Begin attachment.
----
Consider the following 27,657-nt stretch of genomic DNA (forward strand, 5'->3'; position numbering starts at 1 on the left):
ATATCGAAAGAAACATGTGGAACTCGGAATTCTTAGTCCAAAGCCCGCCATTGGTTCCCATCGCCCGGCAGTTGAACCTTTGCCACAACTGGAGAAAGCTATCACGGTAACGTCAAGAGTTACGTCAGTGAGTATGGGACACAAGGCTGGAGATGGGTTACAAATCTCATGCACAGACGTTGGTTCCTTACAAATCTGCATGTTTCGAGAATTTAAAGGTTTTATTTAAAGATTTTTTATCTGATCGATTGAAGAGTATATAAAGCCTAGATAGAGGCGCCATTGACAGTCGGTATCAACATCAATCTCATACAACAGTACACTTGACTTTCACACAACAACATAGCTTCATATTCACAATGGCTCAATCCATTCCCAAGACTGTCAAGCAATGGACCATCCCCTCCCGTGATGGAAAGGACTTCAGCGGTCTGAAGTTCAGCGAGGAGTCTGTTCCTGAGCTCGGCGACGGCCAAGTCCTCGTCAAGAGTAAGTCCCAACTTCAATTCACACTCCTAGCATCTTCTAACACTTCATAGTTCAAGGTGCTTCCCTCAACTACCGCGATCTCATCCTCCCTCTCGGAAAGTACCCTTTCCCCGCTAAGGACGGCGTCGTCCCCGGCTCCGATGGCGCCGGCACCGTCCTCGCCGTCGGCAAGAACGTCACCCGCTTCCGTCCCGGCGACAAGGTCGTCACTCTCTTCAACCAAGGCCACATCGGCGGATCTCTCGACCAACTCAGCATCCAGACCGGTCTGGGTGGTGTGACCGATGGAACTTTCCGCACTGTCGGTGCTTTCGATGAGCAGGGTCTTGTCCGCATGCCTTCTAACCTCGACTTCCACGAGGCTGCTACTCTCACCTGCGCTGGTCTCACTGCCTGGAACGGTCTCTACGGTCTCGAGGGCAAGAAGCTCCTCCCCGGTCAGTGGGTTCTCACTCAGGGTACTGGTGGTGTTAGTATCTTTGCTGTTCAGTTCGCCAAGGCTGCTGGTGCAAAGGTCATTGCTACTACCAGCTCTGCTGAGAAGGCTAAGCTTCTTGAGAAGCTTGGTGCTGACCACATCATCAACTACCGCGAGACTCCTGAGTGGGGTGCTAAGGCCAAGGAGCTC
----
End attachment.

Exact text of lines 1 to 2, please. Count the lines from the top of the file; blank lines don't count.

Consider the following 27,657-nt stretch of genomic DNA (forward strand, 5'->3'; position numbering starts at 1 on the left):
ATATCGAAAGAAACATGTGGAACTCGGAATTCTTAGTCCAAAGCCCGCCATTGGTTCCCATCGCCCGGCAGTTGAACCTTTGCCACAACTGGAGAAAGCTATCACGGTAACGTCAAGAGTTACGTCAGTGAGTATGGGACACAAGGCTGGAGATGGGTTACAAATCTCATGCACAGACGTTGGTTCCTTACAAATCTGCATGTTTCGAGAATTTAAAGGTTTTATTTAAAGATTTTTTATCTGATCGATTGAAGAGTATATAAAGCCTAGATAGAGGCGCCATTGACAGTCGGTATCAACATCAATCTCATACAACAGTACACTTGACTTTCACACAACAACATAGCTTCATATTCACAATGGCTCAATCCATTCCCAAGACTGTCAAGCAATGGACCATCCCCTCCCGTGATGGAAAGGACTTCAGCGGTCTGAAGTTCAGCGAGGAGTCTGTTCCTGAGCTCGGCGACGGCCAAGTCCTCGTCAAGAGTAAGTCCCAACTTCAATTCACACTCCTAGCATCTTCTAACACTTCATAGTTCAAGGTGCTTCCCTCAACTACCGCGATCTCATCCTCCCTCTCGGAAAGTACCCTTTCCCCGCTAAGGACGGCGTCGTCCCCGGCTCCGATGGCGCCGGCACCGTCCTCGCCGTCGGCAAGAACGTCACCCGCTTCCGTCCCGGCGACAAGGTCGTCACTCTCTTCAACCAAGGCCACATCGGCGGATCTCTCGACCAACTCAGCATCCAGACCGGTCTGGGTGGTGTGACCGATGGAACTTTCCGCACTGTCGGTGCTTTCGATGAGCAGGGTCTTGTCCGCATGCCTTCTAACCTCGACTTCCACGAGGCTGCTACTCTCACCTGCGCTGGTCTCACTGCCTGGAACGGTCTCTACGGTCTCGAGGGCAAGAAGCTCCTCCCCGGTCAGTGGGTTCTCACTCAGGGTACTGGTGGTGTTAGTATCTTTGCTGTTCAGTTCGCCAAGGCTGCTGGTGCAAAGGTCATTGCTACTACCAGCTCTGCTGAGAAGGCTAAGCTTCTTGAGAAGCTTGGTGCTGACCACATCATCAACTACCGCGAGACTCCTGAGTGGGGTGCTAAGGCCAAGGAGCTC